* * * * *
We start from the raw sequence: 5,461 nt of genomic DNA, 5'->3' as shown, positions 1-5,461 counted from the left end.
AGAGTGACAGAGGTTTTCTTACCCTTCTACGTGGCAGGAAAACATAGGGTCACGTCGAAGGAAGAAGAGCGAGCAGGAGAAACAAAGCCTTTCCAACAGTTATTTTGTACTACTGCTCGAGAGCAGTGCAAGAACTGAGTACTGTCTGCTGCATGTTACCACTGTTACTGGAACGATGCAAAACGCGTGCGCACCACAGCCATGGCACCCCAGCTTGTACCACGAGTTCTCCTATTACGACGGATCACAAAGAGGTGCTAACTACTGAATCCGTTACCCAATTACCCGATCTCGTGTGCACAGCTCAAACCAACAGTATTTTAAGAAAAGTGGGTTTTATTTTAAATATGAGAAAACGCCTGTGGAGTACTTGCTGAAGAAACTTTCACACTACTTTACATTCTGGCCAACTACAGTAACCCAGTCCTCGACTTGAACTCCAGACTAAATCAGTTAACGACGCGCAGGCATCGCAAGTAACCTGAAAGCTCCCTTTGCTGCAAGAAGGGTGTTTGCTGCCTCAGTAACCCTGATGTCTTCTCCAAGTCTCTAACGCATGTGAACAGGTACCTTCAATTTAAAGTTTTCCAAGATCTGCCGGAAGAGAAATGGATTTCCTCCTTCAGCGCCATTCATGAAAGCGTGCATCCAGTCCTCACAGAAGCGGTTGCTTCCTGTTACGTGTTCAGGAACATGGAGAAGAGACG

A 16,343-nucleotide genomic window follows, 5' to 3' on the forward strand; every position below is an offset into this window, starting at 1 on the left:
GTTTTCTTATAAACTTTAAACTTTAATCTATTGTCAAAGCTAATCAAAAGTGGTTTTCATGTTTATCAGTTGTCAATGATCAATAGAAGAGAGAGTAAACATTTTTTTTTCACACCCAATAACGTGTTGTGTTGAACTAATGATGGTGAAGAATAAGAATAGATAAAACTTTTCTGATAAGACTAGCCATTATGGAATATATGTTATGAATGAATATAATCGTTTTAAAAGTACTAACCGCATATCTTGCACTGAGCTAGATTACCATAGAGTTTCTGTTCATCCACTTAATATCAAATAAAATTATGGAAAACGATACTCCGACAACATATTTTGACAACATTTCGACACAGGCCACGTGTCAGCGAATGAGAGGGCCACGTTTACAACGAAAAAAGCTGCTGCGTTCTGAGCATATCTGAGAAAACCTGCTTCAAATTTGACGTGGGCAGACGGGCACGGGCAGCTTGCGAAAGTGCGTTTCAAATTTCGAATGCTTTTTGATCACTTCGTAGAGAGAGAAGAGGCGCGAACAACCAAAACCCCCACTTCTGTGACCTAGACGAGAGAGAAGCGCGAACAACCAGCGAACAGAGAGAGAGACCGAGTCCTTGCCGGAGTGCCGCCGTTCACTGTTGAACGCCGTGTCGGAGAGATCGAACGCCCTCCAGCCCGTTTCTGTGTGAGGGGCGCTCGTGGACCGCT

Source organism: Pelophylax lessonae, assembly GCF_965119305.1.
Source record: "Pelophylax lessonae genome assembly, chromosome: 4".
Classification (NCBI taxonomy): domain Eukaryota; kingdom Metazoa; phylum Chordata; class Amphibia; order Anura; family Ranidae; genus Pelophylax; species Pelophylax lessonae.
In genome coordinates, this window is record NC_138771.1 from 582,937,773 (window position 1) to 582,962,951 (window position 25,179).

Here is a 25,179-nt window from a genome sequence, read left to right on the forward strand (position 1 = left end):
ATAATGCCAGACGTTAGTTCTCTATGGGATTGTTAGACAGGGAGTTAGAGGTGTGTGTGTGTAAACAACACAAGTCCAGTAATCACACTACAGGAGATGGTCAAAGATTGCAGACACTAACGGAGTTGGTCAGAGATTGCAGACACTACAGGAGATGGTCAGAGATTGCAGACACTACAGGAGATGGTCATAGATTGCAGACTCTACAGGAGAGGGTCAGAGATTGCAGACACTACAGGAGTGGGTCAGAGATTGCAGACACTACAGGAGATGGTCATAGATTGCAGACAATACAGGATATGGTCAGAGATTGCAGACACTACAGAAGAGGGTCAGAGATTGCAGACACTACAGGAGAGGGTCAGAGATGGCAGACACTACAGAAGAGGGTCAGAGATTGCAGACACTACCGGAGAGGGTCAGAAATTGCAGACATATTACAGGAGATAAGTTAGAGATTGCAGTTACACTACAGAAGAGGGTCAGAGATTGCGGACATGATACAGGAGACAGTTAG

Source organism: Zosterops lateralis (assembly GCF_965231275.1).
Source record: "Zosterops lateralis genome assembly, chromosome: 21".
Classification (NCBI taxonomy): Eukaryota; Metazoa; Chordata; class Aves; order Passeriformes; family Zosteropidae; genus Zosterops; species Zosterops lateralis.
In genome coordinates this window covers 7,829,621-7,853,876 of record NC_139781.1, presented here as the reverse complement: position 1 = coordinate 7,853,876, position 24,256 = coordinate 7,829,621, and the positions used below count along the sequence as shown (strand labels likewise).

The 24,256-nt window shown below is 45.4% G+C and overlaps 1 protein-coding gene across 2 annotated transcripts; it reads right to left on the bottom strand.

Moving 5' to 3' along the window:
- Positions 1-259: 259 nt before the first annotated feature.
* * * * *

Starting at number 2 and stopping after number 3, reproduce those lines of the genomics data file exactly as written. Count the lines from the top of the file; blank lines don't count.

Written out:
AGAGTGACAGAGGTTTTCTTACCCTTCTACGTGGCAGGAAAACATAGGGTCACGTCGAAGGAAGAAGAGCGAGCAGGAGAAACAAAGCCTTTCCAACAGTTATTTTGTACTACTGCTCGAGAGCAGTGCAAGAACTGAGTACTGTCTGCTGCATGTTACCACTGTTACTGGAACGATGCAAAACGCGTGCGCACCACAGCCATGGCACCCCAGCTTGTACCACGAGTTCTCCTATTACGACGGATCACAAAGAGGTGCTAACTACTGAATCCGTTACCCAATTACCCGATCTCGTGTGCACAGCTCAAACCAACAGTATTTTAAGAAAAGTGGGTTTTATTTTAAATATGAGAAAACGCCTGTGGAGTACTTGCTGAAGAAACTTTCACACTACTTTACATTCTGGCCAACTACAGTAACCCAGTCCTCGACTTGAACTCCAGACTAAATCAGTTAACGACGCGCAGGCATCGCAAGTAACCTGAAAGCTCCCTTTGCTGCAAGAAGGGTGTTTGCTGCCTCAGTAACCCTGATGTCTTCTCCAAGTCTCTAACGCATGTGAACAGGTACCTTCAATTTAAAGTTTTCCAAGATCTGCCGGAAGAGAAATGGATTTCCTCCTTCAGCGCCATTCATGAAAGCGTGCATCCAGTCCTCACAGAAGCGGTTGCTTCCTGTTACGTGTTCAGGAACATGGAGAAGAGACG

A 16,343-nucleotide genomic window follows, 5' to 3' on the forward strand; every position below is an offset into this window, starting at 1 on the left: